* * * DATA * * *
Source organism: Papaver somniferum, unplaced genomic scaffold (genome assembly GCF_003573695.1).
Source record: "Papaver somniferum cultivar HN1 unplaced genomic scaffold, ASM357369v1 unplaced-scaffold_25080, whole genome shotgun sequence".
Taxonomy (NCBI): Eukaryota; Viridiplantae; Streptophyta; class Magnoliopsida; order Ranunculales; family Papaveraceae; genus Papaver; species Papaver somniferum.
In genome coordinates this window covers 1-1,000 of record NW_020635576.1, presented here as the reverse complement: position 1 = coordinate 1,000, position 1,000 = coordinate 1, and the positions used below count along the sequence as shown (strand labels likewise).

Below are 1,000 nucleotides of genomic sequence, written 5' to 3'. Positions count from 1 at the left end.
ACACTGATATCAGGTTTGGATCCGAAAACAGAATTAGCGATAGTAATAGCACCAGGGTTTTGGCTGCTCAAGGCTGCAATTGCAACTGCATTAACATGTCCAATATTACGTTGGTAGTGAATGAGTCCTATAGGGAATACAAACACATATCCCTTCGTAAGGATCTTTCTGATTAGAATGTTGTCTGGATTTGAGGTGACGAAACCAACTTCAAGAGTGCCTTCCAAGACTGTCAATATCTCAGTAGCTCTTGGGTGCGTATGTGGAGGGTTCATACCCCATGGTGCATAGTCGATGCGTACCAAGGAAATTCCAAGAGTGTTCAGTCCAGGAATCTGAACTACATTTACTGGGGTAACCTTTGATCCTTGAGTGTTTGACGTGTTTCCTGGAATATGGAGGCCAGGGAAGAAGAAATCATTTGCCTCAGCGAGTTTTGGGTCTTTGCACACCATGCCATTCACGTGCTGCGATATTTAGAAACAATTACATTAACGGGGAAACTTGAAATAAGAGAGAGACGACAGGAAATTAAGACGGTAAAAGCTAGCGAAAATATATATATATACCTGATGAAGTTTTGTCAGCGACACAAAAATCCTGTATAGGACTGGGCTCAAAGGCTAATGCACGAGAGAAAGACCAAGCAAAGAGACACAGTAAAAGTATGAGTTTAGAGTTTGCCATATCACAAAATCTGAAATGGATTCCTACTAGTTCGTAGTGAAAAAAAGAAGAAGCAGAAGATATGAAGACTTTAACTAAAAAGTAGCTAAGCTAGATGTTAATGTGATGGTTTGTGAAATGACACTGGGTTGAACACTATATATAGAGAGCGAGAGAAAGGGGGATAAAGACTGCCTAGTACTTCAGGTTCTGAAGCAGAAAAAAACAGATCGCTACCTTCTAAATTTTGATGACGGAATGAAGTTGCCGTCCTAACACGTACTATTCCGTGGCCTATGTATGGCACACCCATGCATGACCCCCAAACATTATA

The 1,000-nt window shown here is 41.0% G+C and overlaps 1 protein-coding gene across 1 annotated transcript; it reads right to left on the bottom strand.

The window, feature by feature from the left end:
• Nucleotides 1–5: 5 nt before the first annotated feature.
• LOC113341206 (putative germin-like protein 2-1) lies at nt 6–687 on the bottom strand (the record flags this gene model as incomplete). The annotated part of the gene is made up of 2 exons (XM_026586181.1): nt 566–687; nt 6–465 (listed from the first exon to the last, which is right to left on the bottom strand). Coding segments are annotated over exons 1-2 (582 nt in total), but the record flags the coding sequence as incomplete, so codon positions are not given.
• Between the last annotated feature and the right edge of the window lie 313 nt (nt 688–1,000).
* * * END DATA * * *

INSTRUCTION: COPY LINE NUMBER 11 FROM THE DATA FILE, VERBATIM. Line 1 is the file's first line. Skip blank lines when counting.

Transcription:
• Between the last annotated feature and the right edge of the window lie 313 nt (nt 688–1,000).